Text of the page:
Garden Club reader J. F. Neely asks:
How do I control Creeping Charlie? Is there anything I can do at this time of year? If not when can I start treatment? Thanks for all your help!
For those not in the know, Creeping Charlie is one name for Glechoma hederacea, a low-down, shade-loving weed in the mint family. Anyone worried that naming a weed “Charlie” might give men a bad name can take consolation in knowing that it’s sometimes also called Creeping Jenny—not to be confused with Lysimachia nummularia, which goes by the same name. At the Garden Club, we just focus on the “creeping” part—which is what’s really bothering J.F anyway.
If you’ve caught the weed early on, it may be possible to simply pluck it out of your landscape. More extensive growth can by removed using a thatch rake, which can destroy the root structure of the weed, though be advised that doing so might damage the grass as well. Not that there aren’t benefits to dethatching your lawn. Some people even collect their Creeping Charlie and use it as a salad green. Reportedly, it has a peppery taste.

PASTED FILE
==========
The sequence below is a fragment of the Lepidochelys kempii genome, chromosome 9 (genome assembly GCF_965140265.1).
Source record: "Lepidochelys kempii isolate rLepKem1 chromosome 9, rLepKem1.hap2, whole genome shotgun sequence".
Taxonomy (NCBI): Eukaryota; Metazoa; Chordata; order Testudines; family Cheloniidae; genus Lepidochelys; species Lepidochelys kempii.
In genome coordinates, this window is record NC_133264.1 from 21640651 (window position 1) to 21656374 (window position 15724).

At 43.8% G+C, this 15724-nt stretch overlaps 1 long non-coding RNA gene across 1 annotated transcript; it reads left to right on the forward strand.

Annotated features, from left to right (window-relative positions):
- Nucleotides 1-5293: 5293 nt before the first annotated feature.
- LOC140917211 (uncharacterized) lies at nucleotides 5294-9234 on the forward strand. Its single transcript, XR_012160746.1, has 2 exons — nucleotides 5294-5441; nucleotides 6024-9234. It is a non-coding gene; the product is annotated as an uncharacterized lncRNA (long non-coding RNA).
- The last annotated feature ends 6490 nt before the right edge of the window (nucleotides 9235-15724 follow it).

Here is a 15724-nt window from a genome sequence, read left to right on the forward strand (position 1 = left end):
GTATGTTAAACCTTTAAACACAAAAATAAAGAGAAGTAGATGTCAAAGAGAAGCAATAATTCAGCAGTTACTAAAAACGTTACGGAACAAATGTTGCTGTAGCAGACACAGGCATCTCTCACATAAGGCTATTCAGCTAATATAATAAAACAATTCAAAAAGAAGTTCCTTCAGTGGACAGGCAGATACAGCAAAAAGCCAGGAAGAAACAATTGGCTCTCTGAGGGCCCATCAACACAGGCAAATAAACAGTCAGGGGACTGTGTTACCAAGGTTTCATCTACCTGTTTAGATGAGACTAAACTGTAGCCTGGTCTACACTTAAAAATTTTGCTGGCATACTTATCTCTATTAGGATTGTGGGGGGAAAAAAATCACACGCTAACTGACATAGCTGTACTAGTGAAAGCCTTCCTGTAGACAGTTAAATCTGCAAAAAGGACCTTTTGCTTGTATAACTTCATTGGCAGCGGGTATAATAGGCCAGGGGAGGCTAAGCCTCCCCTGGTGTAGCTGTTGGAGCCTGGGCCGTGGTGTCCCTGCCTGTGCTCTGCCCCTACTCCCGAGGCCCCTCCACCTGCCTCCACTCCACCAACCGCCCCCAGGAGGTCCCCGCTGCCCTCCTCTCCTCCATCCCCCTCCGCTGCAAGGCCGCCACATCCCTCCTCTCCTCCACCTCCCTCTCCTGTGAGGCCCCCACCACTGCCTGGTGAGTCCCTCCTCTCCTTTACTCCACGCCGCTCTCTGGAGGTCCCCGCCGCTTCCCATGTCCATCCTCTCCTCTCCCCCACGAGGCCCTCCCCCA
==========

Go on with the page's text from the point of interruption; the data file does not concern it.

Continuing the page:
Once Creeping Charlie gets out of hand, though, it can be difficult to remove from your landscape. If you’re ready to move on to more drastic measures, look for a herbicide that, like Ortho Weed-B-Gon, contains 2,4-Dichlorophenoxyacetic acid, usually abbreviated 2,4-D. Naturally, you’ll want to forgo the Creeping Charlie salad once you’ve zapped the leaves with herbicide. Vinaigrette makes for a better dressing anyway.
For that matter, be careful when applying herbicides, as they can also kill other plants if misapplied. Creeping Charlie’s preference for shady areas makes it particularly tricky, since you can count on it growing close to the roots of the plants you want in your landscape. Make sure you carefully follow the instructions that come with your herbicide of choice, and if there’s any doubt, apply it only to the leaves of the offending plant, and in small enough doses that it won’t pool on the ground and soak down to the roots of more welcome plants.
As for timing, early autumn is probably best. You want to deal with the invaders when the weather is cool, but not cold, and there’s no precipitation in the forecast. That will minimize the odds of your herbicide making its way into the water supply via storm water runoff. Unless you happen to be in one of the warmer regions—say, USDA Zone 10 or higher—it’s probably already too cold for an herbicide treatment to do much good. Your best bet now is probably to wait until after the first thaw of spring.
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